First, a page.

President Barack Obama said he wants the U.S. to become one of Brazil’s “best customers” when recent oil discoveries come online and pledged to work with his counterpart, Dilma Rousseff, to deepen trade ties with Latin America’s biggest economy.
Obama arrived yesterday to Brasilia juggling the demands of a five-day tour with a crisis in Libya after an international coalition began military action against forces loyal to Muammar Qaddafi. Today, in Rio de Janeiro, he’s scheduled to visit a shantytown and the city’s iconic Christ the Redeemer statue with his wife, Michelle, and their daughters, Malia and Sasha.
Officials from the two governments yesterday signed 10 agreements pledging coordination within the Group of 20 nations, the joint development of aviation biofuels and promotion of educational exchanges. They also completed a trade and economic cooperation agreement aimed at streamlining trade through the removal of non-tariff barriers.
Obama’s visit, less than three months after Brazil’s first female president took office, highlights the nation’s growing clout. Brazil is now the fourth-biggest U.S. creditor, holding $198 billion in Treasuries, and American exports to the country have more than doubled over the past five years.
“The United States doesn’t simply recognize Brazil’s rise, we support it enthusiastically,” Obama, 49, told reporters.
The U.S. president highlighted Brazil’s recent offshore oil discoveries, the largest in the Americas since 1976, as an area where the two countries can vastly expand their economic relations.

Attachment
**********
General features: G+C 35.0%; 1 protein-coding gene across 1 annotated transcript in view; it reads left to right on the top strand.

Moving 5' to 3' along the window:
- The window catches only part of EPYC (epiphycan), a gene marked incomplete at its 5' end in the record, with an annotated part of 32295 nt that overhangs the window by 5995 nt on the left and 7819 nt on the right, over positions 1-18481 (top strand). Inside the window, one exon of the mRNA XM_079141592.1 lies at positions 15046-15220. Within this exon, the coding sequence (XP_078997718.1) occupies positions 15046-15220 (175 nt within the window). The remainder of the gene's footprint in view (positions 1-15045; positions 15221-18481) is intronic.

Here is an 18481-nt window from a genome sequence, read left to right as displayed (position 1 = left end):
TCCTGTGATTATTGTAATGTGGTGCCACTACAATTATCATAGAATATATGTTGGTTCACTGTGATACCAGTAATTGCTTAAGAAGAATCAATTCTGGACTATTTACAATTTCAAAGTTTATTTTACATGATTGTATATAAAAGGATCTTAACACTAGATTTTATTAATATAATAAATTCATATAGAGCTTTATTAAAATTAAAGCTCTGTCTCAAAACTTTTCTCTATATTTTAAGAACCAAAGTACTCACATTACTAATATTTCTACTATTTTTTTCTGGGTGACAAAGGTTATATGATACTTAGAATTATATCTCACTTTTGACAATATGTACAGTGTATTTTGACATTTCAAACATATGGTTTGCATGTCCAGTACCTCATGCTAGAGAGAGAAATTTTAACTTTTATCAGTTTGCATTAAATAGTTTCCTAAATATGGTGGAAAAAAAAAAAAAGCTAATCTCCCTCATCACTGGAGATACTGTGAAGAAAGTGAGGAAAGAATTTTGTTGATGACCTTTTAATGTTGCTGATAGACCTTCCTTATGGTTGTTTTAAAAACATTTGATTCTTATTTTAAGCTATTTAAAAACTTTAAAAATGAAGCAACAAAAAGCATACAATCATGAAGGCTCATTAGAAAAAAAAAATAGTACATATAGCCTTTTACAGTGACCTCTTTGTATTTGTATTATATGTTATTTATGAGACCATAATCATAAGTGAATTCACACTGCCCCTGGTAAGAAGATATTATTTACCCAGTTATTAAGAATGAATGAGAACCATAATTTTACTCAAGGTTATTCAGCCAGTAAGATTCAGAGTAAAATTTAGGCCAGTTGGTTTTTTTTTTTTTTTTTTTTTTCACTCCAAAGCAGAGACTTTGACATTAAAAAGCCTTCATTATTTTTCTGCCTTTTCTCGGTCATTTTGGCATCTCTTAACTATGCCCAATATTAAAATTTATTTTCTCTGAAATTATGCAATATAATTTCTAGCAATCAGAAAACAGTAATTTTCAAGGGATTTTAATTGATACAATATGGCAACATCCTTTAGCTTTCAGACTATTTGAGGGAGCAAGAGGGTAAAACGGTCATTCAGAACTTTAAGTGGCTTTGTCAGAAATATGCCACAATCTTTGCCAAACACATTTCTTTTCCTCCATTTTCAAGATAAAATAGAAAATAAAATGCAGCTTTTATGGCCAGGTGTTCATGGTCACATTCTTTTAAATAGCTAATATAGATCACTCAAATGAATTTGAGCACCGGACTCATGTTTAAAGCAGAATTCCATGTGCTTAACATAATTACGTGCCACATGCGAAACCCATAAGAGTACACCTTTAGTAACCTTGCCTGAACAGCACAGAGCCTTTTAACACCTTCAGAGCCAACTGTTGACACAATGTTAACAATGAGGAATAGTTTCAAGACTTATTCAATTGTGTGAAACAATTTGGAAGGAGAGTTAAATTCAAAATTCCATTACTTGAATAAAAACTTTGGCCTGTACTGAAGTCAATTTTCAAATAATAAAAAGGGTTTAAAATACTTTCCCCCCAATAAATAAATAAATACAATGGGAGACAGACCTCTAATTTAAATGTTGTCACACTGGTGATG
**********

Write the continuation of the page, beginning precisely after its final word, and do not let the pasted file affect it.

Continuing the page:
“We want to help you with the technology and support to develop these oil reserves safely, and when you’re ready to start selling, we want to be one of your best customers,” he said.
Distance From Lula
Rousseff’s efforts to distance herself from her predecessor and mentor, Luiz Inacio Lula da Silva, assured Obama a welcome reception. Since taking office, Rousseff has surprised friends and foes alike by pledging to rein in spending, expressing concern over China’s policy of undervaluing the yuan and downplaying Lula’s friendly relations with Iran.
While reciprocating Obama’s praise and acknowledging his “great” efforts to rebuild the U.S. economy, Rousseff reiterated Brazil’s longstanding complaint over U.S. trade barriers on its agricultural exports. Among them are U.S. farm subsidies and the 54 cents-per-gallon tariff on imports of Brazilian ethanol that Congress renewed in December.
“We seek more fairness and balanced trade relations,” said Rousseff. “For us, it’s fundamental that we eliminate barriers that have arise against our products” including ethanol, beef and orange juice.
Rousseff also expressed concern over U.S. policies and economic imbalances arising from global financial crisis that “provoke important changes in the relations of currencies around the world.” Guido Mantega, her finance minister, blames the U.S. for a “currency war” that has fueled a 36 percent rally by the real the past two years.
Obama said he chose Brazil to kick off his first-ever visit to South America in recognition of the country’s ascendancy. He was joined in Brasilia by business leaders seeking to profit from Brazil’s oil discoveries and $200 billion in road, airport and hotel improvements needed before the 2014 World Cup and 2016 summer Olympics. Brazil’s $2.2 trillion economy grew 7.5 percent last year, the fastest pace in more than two decades.